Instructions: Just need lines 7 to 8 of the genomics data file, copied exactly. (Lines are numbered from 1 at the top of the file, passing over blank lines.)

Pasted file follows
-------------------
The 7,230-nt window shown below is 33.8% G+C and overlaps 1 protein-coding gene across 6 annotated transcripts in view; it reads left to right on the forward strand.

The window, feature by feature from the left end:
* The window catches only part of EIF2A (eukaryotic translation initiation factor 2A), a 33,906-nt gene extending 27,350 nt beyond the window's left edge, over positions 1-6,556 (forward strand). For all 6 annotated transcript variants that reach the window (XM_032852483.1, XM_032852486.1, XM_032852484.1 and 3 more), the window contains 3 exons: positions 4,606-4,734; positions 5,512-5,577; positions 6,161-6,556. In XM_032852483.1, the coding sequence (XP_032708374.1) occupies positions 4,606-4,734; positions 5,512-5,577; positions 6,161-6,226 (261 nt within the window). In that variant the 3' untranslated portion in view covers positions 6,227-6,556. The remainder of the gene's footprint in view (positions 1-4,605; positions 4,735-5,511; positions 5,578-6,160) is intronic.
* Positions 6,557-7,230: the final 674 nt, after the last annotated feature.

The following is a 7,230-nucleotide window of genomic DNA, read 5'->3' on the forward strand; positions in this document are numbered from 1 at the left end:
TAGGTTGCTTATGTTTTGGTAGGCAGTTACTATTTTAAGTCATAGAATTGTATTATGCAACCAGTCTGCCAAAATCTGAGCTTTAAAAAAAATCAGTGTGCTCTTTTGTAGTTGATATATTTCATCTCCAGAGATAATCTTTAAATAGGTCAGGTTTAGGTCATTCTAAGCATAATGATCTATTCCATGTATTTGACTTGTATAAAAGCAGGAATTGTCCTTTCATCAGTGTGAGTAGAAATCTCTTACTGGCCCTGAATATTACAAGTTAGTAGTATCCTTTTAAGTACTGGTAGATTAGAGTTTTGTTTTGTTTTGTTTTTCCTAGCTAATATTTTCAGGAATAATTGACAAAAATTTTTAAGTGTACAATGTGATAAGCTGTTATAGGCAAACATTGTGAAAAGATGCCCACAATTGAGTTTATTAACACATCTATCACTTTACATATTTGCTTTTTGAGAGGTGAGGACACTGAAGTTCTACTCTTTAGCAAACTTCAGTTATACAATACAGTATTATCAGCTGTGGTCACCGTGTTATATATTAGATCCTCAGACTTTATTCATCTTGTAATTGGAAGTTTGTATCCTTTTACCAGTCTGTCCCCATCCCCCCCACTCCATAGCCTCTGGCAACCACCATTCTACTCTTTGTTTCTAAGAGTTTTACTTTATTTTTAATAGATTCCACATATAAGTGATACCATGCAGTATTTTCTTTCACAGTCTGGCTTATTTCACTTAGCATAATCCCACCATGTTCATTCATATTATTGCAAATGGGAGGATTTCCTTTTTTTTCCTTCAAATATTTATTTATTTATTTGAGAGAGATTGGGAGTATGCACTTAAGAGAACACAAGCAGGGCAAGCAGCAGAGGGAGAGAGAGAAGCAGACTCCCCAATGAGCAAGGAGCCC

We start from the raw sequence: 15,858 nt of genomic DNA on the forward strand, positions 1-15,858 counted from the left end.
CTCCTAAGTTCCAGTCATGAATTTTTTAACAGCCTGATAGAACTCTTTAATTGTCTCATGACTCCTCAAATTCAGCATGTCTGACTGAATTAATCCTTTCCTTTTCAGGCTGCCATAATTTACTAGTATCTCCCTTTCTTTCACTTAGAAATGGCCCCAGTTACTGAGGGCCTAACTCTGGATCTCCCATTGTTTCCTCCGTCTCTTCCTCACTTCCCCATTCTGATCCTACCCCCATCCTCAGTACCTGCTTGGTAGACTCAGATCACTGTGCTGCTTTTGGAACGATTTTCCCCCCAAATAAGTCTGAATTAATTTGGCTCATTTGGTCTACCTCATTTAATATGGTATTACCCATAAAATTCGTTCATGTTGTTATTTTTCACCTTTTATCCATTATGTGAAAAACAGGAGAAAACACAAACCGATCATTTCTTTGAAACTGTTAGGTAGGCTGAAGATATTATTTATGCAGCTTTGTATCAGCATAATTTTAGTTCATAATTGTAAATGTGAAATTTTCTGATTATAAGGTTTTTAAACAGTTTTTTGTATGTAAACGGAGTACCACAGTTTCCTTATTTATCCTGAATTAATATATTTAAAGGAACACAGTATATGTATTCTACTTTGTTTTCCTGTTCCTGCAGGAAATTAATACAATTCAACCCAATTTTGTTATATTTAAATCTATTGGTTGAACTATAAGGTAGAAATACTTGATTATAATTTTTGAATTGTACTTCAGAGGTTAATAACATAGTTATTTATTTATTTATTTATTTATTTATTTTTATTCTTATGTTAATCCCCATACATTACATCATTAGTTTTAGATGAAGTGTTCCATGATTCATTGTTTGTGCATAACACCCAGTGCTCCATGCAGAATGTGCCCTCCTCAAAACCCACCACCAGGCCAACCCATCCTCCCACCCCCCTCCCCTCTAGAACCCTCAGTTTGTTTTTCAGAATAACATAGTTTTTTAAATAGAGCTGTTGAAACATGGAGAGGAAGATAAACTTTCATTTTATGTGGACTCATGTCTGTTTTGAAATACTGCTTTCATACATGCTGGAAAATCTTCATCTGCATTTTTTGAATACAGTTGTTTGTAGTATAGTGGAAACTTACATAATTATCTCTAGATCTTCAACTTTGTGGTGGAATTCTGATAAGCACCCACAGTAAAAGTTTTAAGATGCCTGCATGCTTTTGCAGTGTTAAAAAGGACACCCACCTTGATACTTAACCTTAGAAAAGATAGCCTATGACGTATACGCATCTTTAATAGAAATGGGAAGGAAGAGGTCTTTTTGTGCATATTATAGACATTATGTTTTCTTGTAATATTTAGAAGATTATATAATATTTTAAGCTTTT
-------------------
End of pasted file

We start from the raw sequence: 15,858 nt of genomic DNA on the forward strand, positions 1-15,858 counted from the left end.
CTCCTAAGTTCCAGTCATGAATTTTTTAACAGCCTGATAGAACTCTTTAATTGTCTCATGACTCCTCAAATTCAGCATGTCTGACTGAATTAATCCTTTCCTTTTCAGGCTGCCATAATTTACTAGTATCTCCCTTTCTTTCACTTAGAAATGGCCCCAGTTACTGAGGGCCTAACTCTGGATCTCCCATTGTTTCCTCCGTCTCTTCCTCACTTCCCCATTCTGATCCTACCCCCATCCTCAGTACCTGCTTGGTAGACTCAGATCACTGTGCTGCTTTTGGAACGATTTTCCCCCCAAATAAGTCTGAATTAATTTGGCTCATTTGGTCTACCTCATTTAATATGGTATTACCCATAAAATTCGTTCATGTTGTTATTTTTCACCTTTTATCCATTATGTGAAAAACAGGAGAAAACACAAACCGATCATTTCTTTGAAACTGTTAGGTAGGCTGAAGATATTATTTATGCAGCTTTGTATCAGCATAATTTTAGTTCATAATTGTAAATGTGAAATTTTCTGATTATAAGGTTTTTAAACAGTTTTTTGTATGTAAACGGAGTACCACAGTTTCCTTATTTATCCTGAATTAATATATTTAAAGGAACACAGTATATGTATTCTACTTTGTTTTCCTGTTCCTGCAGGAAATTAATACAATTCAACCCAATTTTGTTATATTTAAATCTATTGGTTGAACTATAAGGTAGAAATACTTGATTATAATTTTTGAATTGTACTTCAGAGGTTAATAACATAGTTATTTATTTATTTATTTATTTATTTATTTTTATTCTTATGTTAATCCCCATACATTACATCATTAGTTTTAGATGAAGTGTTCCATGATTCATTGTTTGTGCATAACACCCAGTGCTCCATGCAGAATGTGCCCTCCTCAAAACCCACCACCAGGCCAACCCATCCTCCCACCCCCCTCCCCTCTAGAACCCTCAGTTTGTTTTTCAGAATAACATAGTTTTTTAAATAGAGCTGTTGAAACATGGAGAGGAAGATAAACTTTCATTTTATGTGGACTCATGTCTGTTTTGAAATACTGCTTTCATACATGCTGGAAAATCTTCATCTGCATTTTTTGAATACAGTTGTTTGTAGTATAGTGGAAACTTACATAATTATCTCTAGATCTTCAACTTTGTGGTGGAATTCTGATAAGCACCCACAGTAAAAGTTTTAAGATGCCTGCATGCTTTTGCAGTGTTAAAAAGGACACCCACCTTGATACTTAACCTTAGAAAAGATAGCCTATGACGTATACGCATCTTTAATAGAAATGGGAAGGAAGAGGTCTTTTTGTGCATATTATAGACATTATGTTTTCTTGTAATATTTAGAAGATTATATAATATTTTAAGCTTTT